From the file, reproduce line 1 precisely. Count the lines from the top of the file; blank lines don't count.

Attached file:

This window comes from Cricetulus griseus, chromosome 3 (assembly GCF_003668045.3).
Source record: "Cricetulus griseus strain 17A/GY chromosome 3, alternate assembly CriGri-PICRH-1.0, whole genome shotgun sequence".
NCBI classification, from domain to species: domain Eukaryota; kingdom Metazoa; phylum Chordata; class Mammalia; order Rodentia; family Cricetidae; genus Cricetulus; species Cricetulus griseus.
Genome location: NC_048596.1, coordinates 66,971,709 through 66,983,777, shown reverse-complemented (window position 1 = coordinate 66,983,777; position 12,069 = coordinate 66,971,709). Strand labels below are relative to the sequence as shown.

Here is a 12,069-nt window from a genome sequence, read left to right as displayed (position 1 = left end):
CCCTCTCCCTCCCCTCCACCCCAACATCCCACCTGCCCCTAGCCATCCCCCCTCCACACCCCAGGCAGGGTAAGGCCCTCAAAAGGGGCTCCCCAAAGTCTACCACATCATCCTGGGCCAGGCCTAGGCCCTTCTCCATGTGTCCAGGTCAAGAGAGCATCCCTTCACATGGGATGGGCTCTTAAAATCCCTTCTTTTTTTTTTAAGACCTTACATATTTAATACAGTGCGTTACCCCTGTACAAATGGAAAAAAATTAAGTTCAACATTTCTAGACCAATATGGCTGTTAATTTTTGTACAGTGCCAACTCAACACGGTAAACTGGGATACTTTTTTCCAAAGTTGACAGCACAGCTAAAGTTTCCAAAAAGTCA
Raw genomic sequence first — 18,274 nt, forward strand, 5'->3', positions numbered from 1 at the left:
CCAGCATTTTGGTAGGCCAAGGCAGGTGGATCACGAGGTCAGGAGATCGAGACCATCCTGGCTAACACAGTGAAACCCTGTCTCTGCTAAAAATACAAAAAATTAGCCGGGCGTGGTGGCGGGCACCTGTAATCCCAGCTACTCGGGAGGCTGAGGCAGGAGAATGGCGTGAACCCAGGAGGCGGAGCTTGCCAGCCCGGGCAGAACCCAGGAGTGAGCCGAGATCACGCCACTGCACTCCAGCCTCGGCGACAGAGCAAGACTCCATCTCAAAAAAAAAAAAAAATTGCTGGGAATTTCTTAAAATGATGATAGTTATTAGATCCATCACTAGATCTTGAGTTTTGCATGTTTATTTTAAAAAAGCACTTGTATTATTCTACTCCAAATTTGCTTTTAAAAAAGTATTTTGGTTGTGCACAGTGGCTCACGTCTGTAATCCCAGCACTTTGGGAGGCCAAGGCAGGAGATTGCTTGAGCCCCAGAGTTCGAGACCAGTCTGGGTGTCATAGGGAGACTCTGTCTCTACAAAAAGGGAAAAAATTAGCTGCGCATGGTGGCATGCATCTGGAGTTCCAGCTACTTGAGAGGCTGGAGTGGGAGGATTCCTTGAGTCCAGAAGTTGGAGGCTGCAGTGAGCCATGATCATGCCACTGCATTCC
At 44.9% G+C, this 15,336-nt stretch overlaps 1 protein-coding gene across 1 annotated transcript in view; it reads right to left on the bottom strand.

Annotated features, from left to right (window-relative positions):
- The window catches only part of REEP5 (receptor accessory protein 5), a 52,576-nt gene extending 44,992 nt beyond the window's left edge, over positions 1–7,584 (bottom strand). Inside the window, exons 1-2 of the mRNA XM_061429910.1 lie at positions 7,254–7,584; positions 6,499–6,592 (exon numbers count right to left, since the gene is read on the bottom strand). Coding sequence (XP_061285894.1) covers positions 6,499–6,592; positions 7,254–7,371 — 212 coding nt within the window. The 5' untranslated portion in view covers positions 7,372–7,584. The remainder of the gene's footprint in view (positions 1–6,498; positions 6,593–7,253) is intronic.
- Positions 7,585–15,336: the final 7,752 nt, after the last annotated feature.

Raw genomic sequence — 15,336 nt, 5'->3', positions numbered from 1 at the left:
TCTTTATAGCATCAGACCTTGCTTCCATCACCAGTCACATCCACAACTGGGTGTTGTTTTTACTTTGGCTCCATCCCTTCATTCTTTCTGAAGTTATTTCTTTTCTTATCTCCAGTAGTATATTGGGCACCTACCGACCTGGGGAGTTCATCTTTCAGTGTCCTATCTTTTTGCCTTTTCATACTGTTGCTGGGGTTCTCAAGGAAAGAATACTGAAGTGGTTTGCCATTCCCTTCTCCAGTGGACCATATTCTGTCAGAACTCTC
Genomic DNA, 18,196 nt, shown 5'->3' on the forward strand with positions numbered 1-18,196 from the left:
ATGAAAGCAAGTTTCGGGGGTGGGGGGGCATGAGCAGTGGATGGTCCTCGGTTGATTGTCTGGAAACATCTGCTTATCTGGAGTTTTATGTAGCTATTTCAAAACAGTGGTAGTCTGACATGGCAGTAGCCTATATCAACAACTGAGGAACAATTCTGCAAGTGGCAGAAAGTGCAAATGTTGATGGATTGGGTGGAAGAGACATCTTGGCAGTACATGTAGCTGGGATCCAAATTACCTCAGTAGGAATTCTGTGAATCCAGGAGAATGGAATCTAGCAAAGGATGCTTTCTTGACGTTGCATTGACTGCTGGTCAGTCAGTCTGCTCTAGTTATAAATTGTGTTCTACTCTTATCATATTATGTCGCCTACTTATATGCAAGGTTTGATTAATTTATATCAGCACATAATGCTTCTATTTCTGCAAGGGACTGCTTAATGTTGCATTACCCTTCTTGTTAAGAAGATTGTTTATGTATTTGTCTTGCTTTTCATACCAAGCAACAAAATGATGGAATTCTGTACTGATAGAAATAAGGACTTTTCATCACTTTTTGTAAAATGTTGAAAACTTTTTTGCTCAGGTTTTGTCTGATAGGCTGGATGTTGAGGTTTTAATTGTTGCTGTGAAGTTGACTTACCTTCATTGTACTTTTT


This window comes from Cricetulus griseus, chromosome 3 (assembly GCF_003668045.3).